WEAVING, TEXTILES AND CRAFT TOUR ** EXPLORING COBAN (#5) - I met with Olga Reiche here in Antigua and we've decided to offer a weaving excursion to Coban. Olga Reiche's indigenous mother is from the Coban area. Even though she grew up in Guatemala City, she spent childhood vacations with her grandparents in Coban. Weaving techniques in Coban are just as beautiful and difficult to master as the best of those in the Guatemalan highlands, Olga says. She feels that there is very limited emphasis on this area of Guatemala and she is the perfect person to show it to us. More details to follow.
This workshop is appropriate for all who love the arts and want to combine learning with a rich cultural experience. Join us !!!
NATURAL DYE FOR COTTON AND HARD FIBERS - Ever thought that the old traditional methods of dying fibers had been lost - along with so many other ancient arts?? Nowadays, Guatemalan indigenous weavers buy their factory-made threads at local markets. But you can learn how the Mayans dyed locally grown cotton centuries ago during this unique and exciting hands-on workshop.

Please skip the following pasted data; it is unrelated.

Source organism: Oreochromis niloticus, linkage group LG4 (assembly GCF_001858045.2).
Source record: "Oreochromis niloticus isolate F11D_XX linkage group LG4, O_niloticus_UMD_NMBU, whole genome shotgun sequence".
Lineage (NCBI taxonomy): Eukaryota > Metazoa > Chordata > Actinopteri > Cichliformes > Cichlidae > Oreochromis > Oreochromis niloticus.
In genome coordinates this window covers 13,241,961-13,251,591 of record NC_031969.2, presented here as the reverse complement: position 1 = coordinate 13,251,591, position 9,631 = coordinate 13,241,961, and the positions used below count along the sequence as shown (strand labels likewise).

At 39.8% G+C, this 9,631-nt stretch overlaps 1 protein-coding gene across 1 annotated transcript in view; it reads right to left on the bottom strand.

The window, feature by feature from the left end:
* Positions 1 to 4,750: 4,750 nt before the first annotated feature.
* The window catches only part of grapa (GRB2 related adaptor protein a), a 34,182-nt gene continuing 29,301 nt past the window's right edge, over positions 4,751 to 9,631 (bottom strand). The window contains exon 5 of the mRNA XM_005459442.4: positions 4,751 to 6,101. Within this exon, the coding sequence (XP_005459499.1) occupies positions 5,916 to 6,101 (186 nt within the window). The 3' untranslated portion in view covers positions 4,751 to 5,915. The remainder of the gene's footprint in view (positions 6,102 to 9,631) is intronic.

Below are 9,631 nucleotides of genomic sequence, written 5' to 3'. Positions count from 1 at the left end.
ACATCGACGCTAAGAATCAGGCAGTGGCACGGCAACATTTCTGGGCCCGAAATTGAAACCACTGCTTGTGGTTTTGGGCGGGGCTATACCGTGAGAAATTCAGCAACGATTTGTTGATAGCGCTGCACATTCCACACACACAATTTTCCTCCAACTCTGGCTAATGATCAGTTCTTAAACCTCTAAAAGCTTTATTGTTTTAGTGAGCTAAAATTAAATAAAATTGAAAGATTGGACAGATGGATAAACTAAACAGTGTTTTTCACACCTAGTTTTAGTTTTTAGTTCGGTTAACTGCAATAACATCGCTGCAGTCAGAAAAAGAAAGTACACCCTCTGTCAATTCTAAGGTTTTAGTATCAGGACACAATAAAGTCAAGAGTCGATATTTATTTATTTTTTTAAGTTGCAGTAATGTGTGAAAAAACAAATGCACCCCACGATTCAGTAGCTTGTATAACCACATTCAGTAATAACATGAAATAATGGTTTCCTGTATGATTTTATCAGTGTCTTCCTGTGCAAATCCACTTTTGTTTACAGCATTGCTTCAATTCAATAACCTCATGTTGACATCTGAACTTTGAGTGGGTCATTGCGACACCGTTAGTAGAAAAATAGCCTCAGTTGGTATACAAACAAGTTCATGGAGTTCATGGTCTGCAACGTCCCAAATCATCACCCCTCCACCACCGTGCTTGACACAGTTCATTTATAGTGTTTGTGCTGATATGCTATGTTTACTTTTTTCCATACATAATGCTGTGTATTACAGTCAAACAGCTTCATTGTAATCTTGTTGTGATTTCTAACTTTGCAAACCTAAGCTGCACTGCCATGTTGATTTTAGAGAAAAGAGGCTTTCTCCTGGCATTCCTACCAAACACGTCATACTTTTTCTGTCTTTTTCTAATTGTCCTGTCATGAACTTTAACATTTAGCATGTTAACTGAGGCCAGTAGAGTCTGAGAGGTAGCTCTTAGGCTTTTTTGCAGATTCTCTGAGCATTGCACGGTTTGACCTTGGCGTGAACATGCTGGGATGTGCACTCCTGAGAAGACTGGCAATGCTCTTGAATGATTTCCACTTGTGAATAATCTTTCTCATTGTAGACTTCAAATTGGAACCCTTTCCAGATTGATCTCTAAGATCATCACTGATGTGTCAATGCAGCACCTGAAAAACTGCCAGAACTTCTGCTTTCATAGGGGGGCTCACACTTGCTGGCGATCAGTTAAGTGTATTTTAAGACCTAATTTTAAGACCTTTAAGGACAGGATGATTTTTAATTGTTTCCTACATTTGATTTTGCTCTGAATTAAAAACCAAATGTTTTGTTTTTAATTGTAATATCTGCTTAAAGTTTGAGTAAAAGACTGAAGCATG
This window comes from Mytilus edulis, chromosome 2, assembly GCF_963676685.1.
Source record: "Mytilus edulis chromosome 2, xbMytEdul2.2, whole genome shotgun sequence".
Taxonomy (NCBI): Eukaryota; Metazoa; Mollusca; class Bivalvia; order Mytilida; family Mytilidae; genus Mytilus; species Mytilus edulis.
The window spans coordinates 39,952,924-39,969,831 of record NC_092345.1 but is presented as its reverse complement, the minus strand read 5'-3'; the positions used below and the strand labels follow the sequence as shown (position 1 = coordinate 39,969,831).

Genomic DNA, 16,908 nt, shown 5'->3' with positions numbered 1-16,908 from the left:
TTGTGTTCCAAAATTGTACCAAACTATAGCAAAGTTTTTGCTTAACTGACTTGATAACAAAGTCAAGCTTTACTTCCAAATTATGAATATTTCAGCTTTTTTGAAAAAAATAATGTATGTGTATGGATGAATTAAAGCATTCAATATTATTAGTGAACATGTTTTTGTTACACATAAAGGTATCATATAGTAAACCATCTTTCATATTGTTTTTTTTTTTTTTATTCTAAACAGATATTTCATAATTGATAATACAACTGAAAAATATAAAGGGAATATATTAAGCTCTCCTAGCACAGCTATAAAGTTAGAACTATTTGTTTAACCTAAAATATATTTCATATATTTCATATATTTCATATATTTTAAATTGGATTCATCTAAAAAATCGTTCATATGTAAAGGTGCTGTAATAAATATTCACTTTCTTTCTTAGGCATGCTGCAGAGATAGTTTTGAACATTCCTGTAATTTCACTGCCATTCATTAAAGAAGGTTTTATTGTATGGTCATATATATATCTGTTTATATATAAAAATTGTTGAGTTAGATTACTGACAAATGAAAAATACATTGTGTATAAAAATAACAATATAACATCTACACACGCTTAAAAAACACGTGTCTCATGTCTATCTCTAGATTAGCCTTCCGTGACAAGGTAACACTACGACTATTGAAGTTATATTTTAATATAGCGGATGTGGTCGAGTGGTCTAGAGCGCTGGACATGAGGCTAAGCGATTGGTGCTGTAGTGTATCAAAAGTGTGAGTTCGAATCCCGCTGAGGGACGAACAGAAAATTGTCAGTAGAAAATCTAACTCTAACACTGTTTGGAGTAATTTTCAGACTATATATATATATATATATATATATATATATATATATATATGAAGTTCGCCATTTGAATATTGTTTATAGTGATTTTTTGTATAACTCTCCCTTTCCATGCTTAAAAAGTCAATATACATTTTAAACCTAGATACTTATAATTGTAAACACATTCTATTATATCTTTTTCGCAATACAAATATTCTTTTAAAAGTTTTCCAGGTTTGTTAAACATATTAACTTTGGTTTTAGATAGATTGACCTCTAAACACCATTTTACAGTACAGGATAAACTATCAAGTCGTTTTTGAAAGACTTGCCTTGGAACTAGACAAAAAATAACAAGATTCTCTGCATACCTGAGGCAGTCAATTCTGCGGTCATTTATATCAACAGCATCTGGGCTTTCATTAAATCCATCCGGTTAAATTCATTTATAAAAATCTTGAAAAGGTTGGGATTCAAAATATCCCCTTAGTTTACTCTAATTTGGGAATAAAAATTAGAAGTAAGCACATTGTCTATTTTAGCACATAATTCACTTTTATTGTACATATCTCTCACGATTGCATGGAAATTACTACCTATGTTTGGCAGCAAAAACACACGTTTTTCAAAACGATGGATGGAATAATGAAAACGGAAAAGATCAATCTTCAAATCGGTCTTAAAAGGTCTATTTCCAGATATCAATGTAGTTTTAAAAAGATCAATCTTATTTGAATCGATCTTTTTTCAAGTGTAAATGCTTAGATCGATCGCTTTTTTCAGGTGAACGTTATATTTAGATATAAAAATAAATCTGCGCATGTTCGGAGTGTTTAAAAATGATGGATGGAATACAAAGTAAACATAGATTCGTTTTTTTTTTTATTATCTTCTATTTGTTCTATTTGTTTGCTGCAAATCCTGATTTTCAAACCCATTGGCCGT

You will begin by gathering and learning about local plants, flowers and roots that provide various kinds of colors of dyes. You'll work with the Cochineal (cocus-cacti) which is an insect. Instructor Olga Reiche will demonstrate how to work with three types of dyes: tanine, vat dyes and dyes with mordent. Students will complete a sampler of all the various dyes and fibers they've worked with. Bring rubber gloves or be prepared for an interesting pair of hands at the end of each day!!!